So, do it. Go out and do just that… embrace the work on the water, continue to cultivate the dream, have faith in the process and leave a positive mark at some point along the way. And please don’t wait for permission from coaches or parents or friends! It’s hard not to seek validation, I know. After all my years racing, and a whole lot of personal growth, I still catch myself looking for reassurance, approval and praise. Resist the urge by reminding yourself of what you want, why you want it, why you deserve it, and the progress you’ve made on the way.
As for the doubt, first, learn to separate results and success. Results matter. Outcomes matter. Of course they do. But there’s value in determining what’s going to make you feel accomplished in rowing separate from being the name at the top. Do this and then make your career your own. We can’t control the wins and the losses, or what our competition brings to the line. We can control what we bring to the line. We can also control how we train, how we respond to the good days and bad days at practice and in racing, and how we interact with our teammates, competitors, coaches and friends.
You will fall short of more goals. I will fall short of more goals. But if you can learn to separate your idea of success from the variables you cannot control, you’ll have a much easier time rebounding from setback and appreciating the steps taken forward. Promise.
Second, I want to share the words of the late Chris Moore, a self-described writer, recovering meathead and sports science research nerd, as well as host of the infamous Barbell Shrugged podcast, and creator and host of Barbell Buddha.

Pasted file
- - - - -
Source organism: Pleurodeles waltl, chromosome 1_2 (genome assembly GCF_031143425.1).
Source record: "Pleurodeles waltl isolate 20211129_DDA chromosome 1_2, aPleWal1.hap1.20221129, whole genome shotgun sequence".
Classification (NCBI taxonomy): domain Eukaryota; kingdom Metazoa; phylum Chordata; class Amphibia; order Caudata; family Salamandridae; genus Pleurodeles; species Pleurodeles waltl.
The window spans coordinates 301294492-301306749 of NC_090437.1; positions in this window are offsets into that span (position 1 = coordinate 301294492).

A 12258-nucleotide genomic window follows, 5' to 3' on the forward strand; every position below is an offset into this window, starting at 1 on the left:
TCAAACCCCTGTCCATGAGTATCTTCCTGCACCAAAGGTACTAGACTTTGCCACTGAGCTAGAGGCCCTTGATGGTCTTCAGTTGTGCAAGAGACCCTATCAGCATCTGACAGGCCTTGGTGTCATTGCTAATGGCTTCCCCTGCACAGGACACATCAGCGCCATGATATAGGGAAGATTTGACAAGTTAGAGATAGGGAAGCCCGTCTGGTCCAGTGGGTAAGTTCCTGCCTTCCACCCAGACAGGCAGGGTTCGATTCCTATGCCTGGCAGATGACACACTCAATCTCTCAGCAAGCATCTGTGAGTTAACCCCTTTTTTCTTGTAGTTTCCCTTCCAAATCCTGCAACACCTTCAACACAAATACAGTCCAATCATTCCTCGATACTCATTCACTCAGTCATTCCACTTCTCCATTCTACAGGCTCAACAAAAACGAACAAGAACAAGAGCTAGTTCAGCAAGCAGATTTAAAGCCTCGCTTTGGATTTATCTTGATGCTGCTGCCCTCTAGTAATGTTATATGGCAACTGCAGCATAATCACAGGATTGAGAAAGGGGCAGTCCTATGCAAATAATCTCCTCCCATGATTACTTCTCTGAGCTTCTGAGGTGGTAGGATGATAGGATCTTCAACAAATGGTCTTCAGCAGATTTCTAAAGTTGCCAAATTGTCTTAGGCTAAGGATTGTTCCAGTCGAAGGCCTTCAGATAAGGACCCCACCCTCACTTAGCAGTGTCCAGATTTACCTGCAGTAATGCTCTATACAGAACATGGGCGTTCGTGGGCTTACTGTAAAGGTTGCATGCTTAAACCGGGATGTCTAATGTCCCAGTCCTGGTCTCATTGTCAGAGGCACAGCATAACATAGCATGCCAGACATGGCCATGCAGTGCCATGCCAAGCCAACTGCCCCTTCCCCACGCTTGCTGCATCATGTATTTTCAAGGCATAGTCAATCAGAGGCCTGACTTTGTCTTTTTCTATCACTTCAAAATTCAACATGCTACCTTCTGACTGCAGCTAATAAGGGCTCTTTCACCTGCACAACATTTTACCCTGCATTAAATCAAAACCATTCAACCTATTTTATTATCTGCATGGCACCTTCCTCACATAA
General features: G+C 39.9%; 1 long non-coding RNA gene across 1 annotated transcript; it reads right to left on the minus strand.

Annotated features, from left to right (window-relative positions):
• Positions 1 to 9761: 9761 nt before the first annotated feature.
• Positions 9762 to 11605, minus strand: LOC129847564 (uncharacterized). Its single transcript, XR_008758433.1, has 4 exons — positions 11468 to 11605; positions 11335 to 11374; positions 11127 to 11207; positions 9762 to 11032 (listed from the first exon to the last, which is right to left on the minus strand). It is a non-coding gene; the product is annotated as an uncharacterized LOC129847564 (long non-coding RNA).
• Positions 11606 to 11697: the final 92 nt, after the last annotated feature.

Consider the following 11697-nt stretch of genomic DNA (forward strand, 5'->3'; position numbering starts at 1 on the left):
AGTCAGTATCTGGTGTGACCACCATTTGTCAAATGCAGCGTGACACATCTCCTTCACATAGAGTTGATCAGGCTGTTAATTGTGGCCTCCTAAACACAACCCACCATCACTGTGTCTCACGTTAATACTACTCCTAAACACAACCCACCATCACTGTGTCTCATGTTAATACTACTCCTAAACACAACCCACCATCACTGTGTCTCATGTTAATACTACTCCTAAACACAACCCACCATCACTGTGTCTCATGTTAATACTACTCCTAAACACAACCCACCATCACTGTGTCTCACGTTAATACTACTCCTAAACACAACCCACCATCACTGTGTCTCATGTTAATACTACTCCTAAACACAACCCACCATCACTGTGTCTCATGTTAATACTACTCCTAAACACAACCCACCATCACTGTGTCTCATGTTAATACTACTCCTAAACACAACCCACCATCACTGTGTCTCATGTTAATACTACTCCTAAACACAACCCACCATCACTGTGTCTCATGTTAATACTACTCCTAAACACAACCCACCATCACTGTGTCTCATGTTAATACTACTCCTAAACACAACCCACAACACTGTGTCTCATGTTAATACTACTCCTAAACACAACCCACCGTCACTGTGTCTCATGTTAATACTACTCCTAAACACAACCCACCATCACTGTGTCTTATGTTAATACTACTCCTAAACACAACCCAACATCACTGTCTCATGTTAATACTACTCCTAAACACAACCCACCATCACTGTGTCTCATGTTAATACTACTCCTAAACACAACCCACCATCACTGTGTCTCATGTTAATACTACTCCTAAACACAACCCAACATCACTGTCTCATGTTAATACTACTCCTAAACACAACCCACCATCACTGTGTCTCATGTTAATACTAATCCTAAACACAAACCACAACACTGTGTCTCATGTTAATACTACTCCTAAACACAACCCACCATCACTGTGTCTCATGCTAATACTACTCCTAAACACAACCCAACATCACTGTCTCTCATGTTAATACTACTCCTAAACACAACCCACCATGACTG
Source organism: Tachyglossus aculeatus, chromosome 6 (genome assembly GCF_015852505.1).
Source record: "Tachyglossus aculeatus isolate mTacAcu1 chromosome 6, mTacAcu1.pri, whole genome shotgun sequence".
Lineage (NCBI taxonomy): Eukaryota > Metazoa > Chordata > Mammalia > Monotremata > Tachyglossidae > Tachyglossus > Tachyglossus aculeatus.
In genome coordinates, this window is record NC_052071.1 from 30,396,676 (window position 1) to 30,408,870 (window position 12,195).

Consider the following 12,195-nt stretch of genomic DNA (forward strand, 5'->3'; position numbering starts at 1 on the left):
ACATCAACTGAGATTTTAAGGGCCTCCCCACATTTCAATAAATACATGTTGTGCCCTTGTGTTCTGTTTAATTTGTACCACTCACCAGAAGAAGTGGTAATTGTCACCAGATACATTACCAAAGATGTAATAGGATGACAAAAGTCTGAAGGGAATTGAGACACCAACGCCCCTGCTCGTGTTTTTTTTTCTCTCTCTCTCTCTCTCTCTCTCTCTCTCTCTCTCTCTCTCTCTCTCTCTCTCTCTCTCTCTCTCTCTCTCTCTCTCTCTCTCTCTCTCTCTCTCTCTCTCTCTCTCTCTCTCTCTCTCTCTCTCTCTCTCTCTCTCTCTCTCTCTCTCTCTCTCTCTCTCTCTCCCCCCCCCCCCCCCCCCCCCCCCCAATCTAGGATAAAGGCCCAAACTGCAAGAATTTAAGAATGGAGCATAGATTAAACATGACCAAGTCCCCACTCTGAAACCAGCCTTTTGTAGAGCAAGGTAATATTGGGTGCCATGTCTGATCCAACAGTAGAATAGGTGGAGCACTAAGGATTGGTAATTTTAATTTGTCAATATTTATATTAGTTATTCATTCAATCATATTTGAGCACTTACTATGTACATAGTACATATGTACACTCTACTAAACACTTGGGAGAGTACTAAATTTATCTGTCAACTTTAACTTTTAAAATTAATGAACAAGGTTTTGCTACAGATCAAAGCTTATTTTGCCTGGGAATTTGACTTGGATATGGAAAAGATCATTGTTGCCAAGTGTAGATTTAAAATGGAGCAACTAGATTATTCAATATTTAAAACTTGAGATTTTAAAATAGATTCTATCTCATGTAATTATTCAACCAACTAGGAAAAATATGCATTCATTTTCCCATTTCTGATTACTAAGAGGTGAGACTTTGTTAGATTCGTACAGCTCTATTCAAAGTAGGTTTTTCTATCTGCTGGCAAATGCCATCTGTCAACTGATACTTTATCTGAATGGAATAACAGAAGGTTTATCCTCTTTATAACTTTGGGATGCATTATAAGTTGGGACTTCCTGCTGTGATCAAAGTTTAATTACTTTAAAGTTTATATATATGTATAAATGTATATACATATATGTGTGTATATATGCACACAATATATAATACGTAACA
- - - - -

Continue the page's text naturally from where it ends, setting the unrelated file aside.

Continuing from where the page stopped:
I love the calm in Chris’ voice and his honest way of presenting ideas. In an episode called Back to the Garden (about 20 minutes in), he tackles how to deal with self-doubt head on. He references a quote by Leo Tolstoy and says,
Always try to come back to something you love daily, and try to make it better—just a little bit better—a little bit more helpful, a little bit less heavy with mistakes, a little bit better focused… any small improvement coupled with the daily effort of just trying again is really the only remedy to the self-doubt thing.
Because you’re going to feel that… you’re going to want to be or do something and someone’s going to whisper in your ear that maybe it’s not possible and the only way you’re going to remedy that is to keep doing it, and to stoke and to cultivate within yourself, uh, faith for lack of a better word…
If you want to be a good coach, just keep coaching, man. If you want to be a good writer, find a way to write, even one sentence today… even one sentence, written as good as you could, will make that happen. And if you want to take on a business task—anything you might want to take on—keep up the daily faith and the daily effort. That’s how you will make that a real thing.
I can hear him now.
Lastly, let me remind you of what you told me: Get mad! And then get right back on it.
You are strong. Honest. Reliable. Determined. A worker. You have everything you need to make your goals a reality. Everything you need.
Believe in yourself.
Commit to the process.
And go out and get what you want!